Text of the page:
Hello, ski tuning enthusiast. My name is Sam Morse, and I am a World Cup downhiller with the US Ski Team. In addition to being an athlete, I also tune and wax my skis myself for every race and training session. On the World Cup speed circuit, it is virtually unheard of for an athlete to be tuning their skis, but I have taken on the challenge and enjoy the connection I feel with my equipment.
Earlier in my career, I was a supported Toko athlete as I made my way onto the US Ski Team back in 2016. Over the years, a serviceman was provided to me by the US Ski Team, so I lost my connection with Toko. Still, as I have begun tuning my skis again, I have rekindled my relationship with Toko and am again a sponsored athlete! I’m incredibly grateful for this opportunity and hope to share some of what I have learned by tuning my skis on the World Cup with you.
The most common question I get from fellow athletes and fans is: how do you have enough time in the day to tune your skis? Being an athlete at an elite level requires a significant amount of time training on the slopes. When we aren’t skiing, we’re busy taking care of our bodies with daily workout sessions, watching videos of that day’s training, getting physical therapy for any nagging injuries, attending team meetings, squeezing in a nap, and, of course, getting enough to eat and refuel. So, to pile on the task of preparing my skis every day can sometimes feel a bit overwhelming.
Sharing my approach
I am writing this piece for you because I know many of you face similar time constraints in your daily lives and tuning your skis can seem like a task you would never have time for. Whether you are an athlete juggling schoolwork trying to tune your skis while training or a parent trying to fit waxing your kid’s skis into your already packed work week, you’re in luck because I am here to share a few tips and tricks on how to manage your race ski quiver most efficiently.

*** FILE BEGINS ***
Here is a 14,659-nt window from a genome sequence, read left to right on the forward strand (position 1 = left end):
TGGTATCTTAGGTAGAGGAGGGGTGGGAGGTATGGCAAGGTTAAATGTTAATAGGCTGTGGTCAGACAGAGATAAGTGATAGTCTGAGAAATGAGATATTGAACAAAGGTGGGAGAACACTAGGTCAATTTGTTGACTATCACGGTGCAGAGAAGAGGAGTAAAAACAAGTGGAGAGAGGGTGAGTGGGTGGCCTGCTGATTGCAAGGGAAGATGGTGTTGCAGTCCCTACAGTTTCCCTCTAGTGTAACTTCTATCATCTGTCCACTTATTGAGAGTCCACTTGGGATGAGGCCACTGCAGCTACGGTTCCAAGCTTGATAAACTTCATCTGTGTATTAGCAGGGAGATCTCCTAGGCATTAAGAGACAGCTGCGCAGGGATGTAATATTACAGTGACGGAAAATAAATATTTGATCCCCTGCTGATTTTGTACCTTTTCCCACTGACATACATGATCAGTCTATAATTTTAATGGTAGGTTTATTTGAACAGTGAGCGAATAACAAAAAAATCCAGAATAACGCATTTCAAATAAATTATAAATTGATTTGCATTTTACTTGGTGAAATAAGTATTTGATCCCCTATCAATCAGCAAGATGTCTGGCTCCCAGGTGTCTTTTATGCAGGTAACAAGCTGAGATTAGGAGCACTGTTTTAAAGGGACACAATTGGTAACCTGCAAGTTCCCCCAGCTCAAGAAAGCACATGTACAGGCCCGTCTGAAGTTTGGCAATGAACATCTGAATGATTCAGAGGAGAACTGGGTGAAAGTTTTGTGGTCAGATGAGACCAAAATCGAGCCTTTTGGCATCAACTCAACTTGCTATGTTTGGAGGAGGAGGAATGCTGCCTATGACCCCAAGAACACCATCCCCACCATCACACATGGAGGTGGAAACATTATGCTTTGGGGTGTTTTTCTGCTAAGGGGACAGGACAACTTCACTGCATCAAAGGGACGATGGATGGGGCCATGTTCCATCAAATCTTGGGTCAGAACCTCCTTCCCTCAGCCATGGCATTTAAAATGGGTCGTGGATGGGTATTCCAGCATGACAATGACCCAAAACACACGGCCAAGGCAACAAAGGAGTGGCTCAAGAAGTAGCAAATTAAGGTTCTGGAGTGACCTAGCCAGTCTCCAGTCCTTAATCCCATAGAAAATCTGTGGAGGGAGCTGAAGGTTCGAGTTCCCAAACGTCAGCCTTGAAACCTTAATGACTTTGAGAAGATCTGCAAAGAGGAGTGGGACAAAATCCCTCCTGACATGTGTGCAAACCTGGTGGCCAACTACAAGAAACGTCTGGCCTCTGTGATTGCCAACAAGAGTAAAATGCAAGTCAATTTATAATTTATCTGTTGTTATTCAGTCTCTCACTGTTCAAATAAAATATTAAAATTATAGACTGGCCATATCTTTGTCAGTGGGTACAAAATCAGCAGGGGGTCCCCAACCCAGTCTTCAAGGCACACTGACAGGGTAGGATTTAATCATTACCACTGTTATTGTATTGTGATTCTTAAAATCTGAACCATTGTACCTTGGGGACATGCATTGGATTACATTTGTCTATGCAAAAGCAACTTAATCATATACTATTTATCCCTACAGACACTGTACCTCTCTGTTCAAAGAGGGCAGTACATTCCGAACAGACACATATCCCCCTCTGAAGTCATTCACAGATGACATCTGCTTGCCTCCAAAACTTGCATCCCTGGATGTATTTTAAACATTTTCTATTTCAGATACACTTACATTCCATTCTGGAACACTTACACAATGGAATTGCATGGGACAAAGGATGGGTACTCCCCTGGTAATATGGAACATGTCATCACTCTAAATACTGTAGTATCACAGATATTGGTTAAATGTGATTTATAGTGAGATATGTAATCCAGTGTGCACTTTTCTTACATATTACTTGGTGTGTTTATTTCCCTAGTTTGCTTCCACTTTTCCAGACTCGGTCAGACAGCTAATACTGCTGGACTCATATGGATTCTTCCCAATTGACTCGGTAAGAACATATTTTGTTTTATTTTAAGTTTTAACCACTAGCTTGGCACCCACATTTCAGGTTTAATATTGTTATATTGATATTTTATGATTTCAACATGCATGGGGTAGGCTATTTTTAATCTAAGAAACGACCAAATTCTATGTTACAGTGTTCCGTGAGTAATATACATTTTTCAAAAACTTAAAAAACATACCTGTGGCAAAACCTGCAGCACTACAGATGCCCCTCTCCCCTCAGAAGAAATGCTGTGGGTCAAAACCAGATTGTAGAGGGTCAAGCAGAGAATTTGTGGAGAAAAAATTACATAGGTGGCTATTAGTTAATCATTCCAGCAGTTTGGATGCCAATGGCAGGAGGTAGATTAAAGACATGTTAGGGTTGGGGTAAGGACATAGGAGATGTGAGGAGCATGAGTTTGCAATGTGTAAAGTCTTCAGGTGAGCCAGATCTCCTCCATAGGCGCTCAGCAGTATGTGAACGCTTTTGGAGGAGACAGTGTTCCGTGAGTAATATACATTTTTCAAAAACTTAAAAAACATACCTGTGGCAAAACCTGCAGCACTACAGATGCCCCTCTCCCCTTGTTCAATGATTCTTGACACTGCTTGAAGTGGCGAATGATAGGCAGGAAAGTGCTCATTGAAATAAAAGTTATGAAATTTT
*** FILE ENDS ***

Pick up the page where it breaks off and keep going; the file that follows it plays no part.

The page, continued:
The key I have found to staying calm in the tuning room with many skis to work on is to store every ski as ready to go as possible. Every pair of my 14-pair race ski quiver is filed, wicked sharp and waxed for a typical temperature range with Toko Performance Hot Wax Red mixed with Blue. This way, all I have to do to prepare for a day of training is to scrape the ski and finish the edge stoning for the current snow/ice conditions.
Consistency approach is key
To maintain this level of readiness, every day after training, I touch up the edges, usually with a file, wax the ski in a general predicted temperature range for where I might be using the ski next, and then they are ready to go. It took a lot of work during the summer preparing each new ski by setting the edges, sanding the side wall, and getting a few wax cycles through them. But once I got every ski ready to go, the time I now need to spend in the ski room is much more efficient.
This becomes a little trickier with your race skis regarding what wax to leave on them, but I will write a future post addressing how I handle this. This method of storing all your ready-to-go skis takes a little more effort after each training day, but you save so much time and energy in the long run. This method I have shared with you can become a helpful practice as you approach how best to handle your ski quiver this winter.